3. Cut the first four grooves about half way through the wire.

  4. For subsequent sets of grooves use the first disk on the mandrel
    as an index into the last groove cut.

  5. When you have the desired length of wire with "square beads,"
    round the beads with a cup burr. (I haven’t tried it but I would
    expect a beading tool would work as well…perhaps without even
    going through the grooving steps.) My method worked for some fairly
    large beads.

Howard Woods
Eagle, Idaho


#5

Try this book: On Divers Arts by Theophilus (ISBN 0-486-23784-2).
It has a section on tools that describes the tool used to make such
wire in the 12th century. It’s about the oldest surviving metal
working text. The tool he describes is pretty much the same as the
one described by Herbert Maryon in his book on metal work and
enameling.

On Divers Arts: The Foremost Medieval Treatise on Painting,
Glassmaking, and Metalwork

Called Also Rugerus. Theophilus

Price: $10.17

Media: Paperback
Manufacturer : Dover Publications
Release data : 01 June, 1979

Ron Charlotte – Gainesville, FL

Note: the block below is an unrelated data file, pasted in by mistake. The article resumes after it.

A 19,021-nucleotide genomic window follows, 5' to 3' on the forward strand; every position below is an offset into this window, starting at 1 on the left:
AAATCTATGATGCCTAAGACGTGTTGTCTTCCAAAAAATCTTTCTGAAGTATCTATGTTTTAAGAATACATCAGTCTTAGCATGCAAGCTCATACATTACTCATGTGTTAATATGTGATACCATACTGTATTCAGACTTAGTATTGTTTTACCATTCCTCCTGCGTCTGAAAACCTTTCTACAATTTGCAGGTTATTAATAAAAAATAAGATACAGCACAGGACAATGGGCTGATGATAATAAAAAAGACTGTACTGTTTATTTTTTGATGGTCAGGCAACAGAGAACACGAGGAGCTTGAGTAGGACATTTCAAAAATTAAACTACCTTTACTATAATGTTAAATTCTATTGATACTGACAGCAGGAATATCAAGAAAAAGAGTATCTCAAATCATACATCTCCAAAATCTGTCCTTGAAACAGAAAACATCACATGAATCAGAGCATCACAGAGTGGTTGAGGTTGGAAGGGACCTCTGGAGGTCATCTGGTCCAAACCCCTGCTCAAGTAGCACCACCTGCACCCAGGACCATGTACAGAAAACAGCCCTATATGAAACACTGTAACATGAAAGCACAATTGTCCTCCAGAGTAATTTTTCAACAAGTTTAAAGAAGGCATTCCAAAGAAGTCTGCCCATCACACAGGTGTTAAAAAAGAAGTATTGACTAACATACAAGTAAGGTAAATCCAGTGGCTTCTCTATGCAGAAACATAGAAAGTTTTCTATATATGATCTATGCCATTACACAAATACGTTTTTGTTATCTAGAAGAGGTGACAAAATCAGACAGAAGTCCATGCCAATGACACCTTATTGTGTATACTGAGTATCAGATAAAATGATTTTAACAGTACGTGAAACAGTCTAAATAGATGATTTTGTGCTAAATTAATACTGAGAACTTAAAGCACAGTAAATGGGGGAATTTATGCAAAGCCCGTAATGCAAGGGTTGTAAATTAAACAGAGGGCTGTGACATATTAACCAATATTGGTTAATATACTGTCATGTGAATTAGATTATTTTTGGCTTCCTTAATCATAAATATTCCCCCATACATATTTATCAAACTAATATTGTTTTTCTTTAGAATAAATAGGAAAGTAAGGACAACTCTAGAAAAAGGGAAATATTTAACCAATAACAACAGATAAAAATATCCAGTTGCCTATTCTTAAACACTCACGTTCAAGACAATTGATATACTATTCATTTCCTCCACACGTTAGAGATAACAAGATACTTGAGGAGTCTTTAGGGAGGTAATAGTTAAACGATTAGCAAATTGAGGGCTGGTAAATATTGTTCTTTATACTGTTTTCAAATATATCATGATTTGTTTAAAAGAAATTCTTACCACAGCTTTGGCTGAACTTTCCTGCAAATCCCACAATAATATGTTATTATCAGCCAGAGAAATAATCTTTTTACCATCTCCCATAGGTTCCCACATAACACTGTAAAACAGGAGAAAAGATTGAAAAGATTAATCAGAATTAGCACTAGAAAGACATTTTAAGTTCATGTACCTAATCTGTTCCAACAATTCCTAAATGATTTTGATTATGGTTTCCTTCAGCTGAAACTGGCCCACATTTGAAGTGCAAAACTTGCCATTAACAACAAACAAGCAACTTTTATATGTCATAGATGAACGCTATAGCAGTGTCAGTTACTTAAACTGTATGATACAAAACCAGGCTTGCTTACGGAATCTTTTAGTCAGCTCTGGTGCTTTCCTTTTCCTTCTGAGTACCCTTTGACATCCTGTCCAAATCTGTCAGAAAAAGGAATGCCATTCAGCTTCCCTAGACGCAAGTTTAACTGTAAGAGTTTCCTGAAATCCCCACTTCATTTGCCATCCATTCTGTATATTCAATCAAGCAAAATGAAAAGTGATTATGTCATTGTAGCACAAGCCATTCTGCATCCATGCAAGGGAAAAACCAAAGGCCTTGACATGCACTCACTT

@Ron_Charlotte1 OR afn03234@afn.org


#6
Try this book: On Divers Arts by Theophilus (ISBN 0-486-23784-2).
... The tool he describes is pretty much the same as the one
described by Herbert Maryon in his book on metal work and
enameling. 

Hello Ron,

FWIW, the beading tool in Theophilus is on p.89-90 of the Dover
addition. Although it will only form one full bead at a time it looks
like a more forgiving version of the tool in Oppi’s book.

Do you have a page number for the beading tool in Maryon? I thought
there was one in there too but I’ve looked twice now and can’t find
it. This has always been one of my favourite books on the old-school
ways of doing things (“Metalwork and Enamelling” by Herbert Maryon,
Dover, ISBN 0-486-22702-2).

Metalwork and Enamelling
By Herbert Maryon

Price $9.71

Media: Paperback
Manufacturer: Dover Publications
Release data: 01 January, 1984

Cheers,
Trevor F.


#7

Does anyone have any idea how it was made in ancient times?

Stephen, I can’t speak for the medieval period, but in Jack Ogden’s
book, Jewellery of the Ancient World (Rizzoli; 1982), he shows how
ornamental wire, including beaded wire, was made, from the
mid-second millennium BC onward. See especially pp. 52-57 and
Figures 4:38 (tools to produce beading) and 4:45 (beading produced
"by hammering a gold wire into a line of conical holes in a metal
die").

Ogden also refers to Theophilus (12th century AD), whose book, On
Divers Art, is available as a Dover paperback. See pp. 88-90 for a
discussion of the tool(s) used for swaging beaded wire.

Judy Bjorkman


#8

I have have the book cited “Silverwork & Jewellery” I don’t recall a
section on beaded wire. Looking at the index and Table of contents is